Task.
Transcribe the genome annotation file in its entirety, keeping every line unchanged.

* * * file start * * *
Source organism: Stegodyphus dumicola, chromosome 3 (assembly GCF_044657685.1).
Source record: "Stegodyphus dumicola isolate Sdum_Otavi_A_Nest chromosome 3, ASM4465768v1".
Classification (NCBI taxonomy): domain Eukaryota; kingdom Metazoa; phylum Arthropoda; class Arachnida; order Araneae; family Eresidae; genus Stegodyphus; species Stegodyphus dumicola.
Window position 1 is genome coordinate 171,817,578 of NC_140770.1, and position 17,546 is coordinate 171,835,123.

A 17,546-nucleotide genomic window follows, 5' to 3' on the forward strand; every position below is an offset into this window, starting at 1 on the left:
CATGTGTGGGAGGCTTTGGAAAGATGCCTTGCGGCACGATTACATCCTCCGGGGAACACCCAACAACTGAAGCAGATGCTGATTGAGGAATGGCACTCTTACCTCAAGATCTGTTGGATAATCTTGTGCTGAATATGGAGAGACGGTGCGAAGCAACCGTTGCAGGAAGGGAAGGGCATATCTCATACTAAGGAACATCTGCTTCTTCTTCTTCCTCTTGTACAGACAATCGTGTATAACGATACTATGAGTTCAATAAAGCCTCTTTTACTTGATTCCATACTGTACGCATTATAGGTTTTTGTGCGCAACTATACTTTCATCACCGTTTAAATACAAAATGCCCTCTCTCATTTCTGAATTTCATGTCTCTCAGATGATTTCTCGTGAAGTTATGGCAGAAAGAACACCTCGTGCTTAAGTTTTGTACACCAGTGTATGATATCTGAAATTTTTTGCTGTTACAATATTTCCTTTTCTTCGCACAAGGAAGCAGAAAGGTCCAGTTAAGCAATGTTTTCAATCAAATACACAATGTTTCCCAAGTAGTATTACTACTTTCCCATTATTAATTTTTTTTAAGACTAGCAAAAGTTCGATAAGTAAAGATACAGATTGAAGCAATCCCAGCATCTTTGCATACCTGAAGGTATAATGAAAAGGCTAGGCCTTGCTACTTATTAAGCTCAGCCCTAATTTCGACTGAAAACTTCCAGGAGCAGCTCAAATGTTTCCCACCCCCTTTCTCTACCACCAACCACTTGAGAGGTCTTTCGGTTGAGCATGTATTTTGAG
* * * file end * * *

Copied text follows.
Source organism: Stegodyphus dumicola, chromosome 3 (assembly GCF_044657685.1).
Source record: "Stegodyphus dumicola isolate Sdum_Otavi_A_Nest chromosome 3, ASM4465768v1".
Classification (NCBI taxonomy): domain Eukaryota; kingdom Metazoa; phylum Arthropoda; class Arachnida; order Araneae; family Eresidae; genus Stegodyphus; species Stegodyphus dumicola.
Window position 1 is genome coordinate 171,817,578 of NC_140770.1, and position 17,546 is coordinate 171,835,123.

A 17,546-nucleotide genomic window follows, 5' to 3' on the forward strand; every position below is an offset into this window, starting at 1 on the left:
CATGTGTGGGAGGCTTTGGAAAGATGCCTTGCGGCACGATTACATCCTCCGGGGAACACCCAACAACTGAAGCAGATGCTGATTGAGGAATGGCACTCTTACCTCAAGATCTGTTGGATAATCTTGTGCTGAATATGGAGAGACGGTGCGAAGCAACCGTTGCAGGAAGGGAAGGGCATATCTCATACTAAGGAACATCTGCTTCTTCTTCTTCCTCTTGTACAGACAATCGTGTATAACGATACTATGAGTTCAATAAAGCCTCTTTTACTTGATTCCATACTGTACGCATTATAGGTTTTTGTGCGCAACTATACTTTCATCACCGTTTAAATACAAAATGCCCTCTCTCATTTCTGAATTTCATGTCTCTCAGATGATTTCTCGTGAAGTTATGGCAGAAAGAACACCTCGTGCTTAAGTTTTGTACACCAGTGTATGATATCTGAAATTTTTTGCTGTTACAATATTTCCTTTTCTTCGCACAAGGAAGCAGAAAGGTCCAGTTAAGCAATGTTTTCAATCAAATACACAATGTTTCCCAAGTAGTATTACTACTTTCCCATTATTAATTTTTTTTAAGACTAGCAAAAGTTCGATAAGTAAAGATACAGATTGAAGCAATCCCAGCATCTTTGCATACCTGAAGGTATAATGAAAAGGCTAGGCCTTGCTACTTATTAAGCTCAGCCCTAATTTCGACTGAAAACTTCCAGGAGCAGCTCAAATGTTTCCCACCCCCTTTCTCTACCACCAACCACTTGAGAGGTCTTTCGGTTGAGCATGTATTTTGAG